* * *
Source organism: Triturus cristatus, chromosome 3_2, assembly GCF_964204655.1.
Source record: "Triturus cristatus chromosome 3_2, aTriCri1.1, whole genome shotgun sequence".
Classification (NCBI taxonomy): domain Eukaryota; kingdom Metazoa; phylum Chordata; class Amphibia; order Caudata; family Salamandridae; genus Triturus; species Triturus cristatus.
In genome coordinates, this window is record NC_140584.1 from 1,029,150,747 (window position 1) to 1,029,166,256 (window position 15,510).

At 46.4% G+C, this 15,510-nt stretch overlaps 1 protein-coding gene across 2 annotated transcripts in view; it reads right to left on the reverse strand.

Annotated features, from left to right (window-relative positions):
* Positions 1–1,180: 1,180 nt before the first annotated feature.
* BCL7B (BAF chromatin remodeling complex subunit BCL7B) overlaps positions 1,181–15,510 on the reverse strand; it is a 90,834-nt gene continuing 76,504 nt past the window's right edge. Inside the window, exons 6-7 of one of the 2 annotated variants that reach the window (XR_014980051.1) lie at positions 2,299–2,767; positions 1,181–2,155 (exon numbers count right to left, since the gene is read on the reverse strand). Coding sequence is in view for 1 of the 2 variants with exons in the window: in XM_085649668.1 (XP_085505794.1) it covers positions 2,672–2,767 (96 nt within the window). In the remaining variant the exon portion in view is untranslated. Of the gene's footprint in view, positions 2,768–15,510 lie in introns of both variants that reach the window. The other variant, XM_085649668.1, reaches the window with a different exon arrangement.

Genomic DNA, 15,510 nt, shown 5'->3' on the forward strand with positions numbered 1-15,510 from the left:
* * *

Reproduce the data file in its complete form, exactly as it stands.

Source organism: Triturus cristatus, chromosome 3_2, assembly GCF_964204655.1.
Source record: "Triturus cristatus chromosome 3_2, aTriCri1.1, whole genome shotgun sequence".
Classification (NCBI taxonomy): domain Eukaryota; kingdom Metazoa; phylum Chordata; class Amphibia; order Caudata; family Salamandridae; genus Triturus; species Triturus cristatus.
In genome coordinates, this window is record NC_140584.1 from 1,029,150,747 (window position 1) to 1,029,166,256 (window position 15,510).

At 46.4% G+C, this 15,510-nt stretch overlaps 1 protein-coding gene across 2 annotated transcripts in view; it reads right to left on the reverse strand.

Annotated features, from left to right (window-relative positions):
* Positions 1–1,180: 1,180 nt before the first annotated feature.
* BCL7B (BAF chromatin remodeling complex subunit BCL7B) overlaps positions 1,181–15,510 on the reverse strand; it is a 90,834-nt gene continuing 76,504 nt past the window's right edge. Inside the window, exons 6-7 of one of the 2 annotated variants that reach the window (XR_014980051.1) lie at positions 2,299–2,767; positions 1,181–2,155 (exon numbers count right to left, since the gene is read on the reverse strand). Coding sequence is in view for 1 of the 2 variants with exons in the window: in XM_085649668.1 (XP_085505794.1) it covers positions 2,672–2,767 (96 nt within the window). In the remaining variant the exon portion in view is untranslated. Of the gene's footprint in view, positions 2,768–15,510 lie in introns of both variants that reach the window. The other variant, XM_085649668.1, reaches the window with a different exon arrangement.

Genomic DNA, 15,510 nt, shown 5'->3' on the forward strand with positions numbered 1-15,510 from the left: